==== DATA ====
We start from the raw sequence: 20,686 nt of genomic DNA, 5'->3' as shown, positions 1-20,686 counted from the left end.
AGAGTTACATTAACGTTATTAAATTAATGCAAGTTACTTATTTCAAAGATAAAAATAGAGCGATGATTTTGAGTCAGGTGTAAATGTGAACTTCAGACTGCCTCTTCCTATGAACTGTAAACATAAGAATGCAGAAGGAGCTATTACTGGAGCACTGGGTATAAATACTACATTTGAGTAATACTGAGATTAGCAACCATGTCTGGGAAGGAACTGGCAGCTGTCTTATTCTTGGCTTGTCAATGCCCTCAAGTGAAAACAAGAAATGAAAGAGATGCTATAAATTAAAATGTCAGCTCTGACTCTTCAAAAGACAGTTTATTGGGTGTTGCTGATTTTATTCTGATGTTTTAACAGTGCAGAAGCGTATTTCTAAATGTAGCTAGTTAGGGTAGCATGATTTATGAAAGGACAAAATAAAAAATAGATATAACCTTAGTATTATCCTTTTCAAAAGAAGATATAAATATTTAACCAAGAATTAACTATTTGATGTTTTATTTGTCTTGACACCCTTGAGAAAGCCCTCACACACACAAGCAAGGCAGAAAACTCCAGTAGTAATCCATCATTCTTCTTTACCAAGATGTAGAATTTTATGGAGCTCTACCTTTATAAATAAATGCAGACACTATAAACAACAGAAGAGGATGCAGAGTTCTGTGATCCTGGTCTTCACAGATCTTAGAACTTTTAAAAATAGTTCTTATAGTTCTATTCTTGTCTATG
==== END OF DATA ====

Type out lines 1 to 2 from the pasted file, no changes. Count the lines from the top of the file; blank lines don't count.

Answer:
We start from the raw sequence: 20,686 nt of genomic DNA, 5'->3' as shown, positions 1-20,686 counted from the left end.
AGAGTTACATTAACGTTATTAAATTAATGCAAGTTACTTATTTCAAAGATAAAAATAGAGCGATGATTTTGAGTCAGGTGTAAATGTGAACTTCAGACTGCCTCTTCCTATGAACTGTAAACATAAGAATGCAGAAGGAGCTATTACTGGAGCACTGGGTATAAATACTACATTTGAGTAATACTGAGATTAGCAACCATGTCTGGGAAGGAACTGGCAGCTGTCTTATTCTTGGCTTGTCAATGCCCTCAAGTGAAAACAAGAAATGAAAGAGATGCTATAAATTAAAATGTCAGCTCTGACTCTTCAAAAGACAGTTTATTGGGTGTTGCTGATTTTATTCTGATGTTTTAACAGTGCAGAAGCGTATTTCTAAATGTAGCTAGTTAGGGTAGCATGATTTATGAAAGGACAAAATAAAAAATAGATATAACCTTAGTATTATCCTTTTCAAAAGAAGATATAAATATTTAACCAAGAATTAACTATTTGATGTTTTATTTGTCTTGACACCCTTGAGAAAGCCCTCACACACACAAGCAAGGCAGAAAACTCCAGTAGTAATCCATCATTCTTCTTTACCAAGATGTAGAATTTTATGGAGCTCTACCTTTATAAATAAATGCAGACACTATAAACAACAGAAGAGGATGCAGAGTTCTGTGATCCTGGTCTTCACAGATCTTAGAACTTTTAAAAATAGTTCTTATAGTTCTATTCTTGTCTATG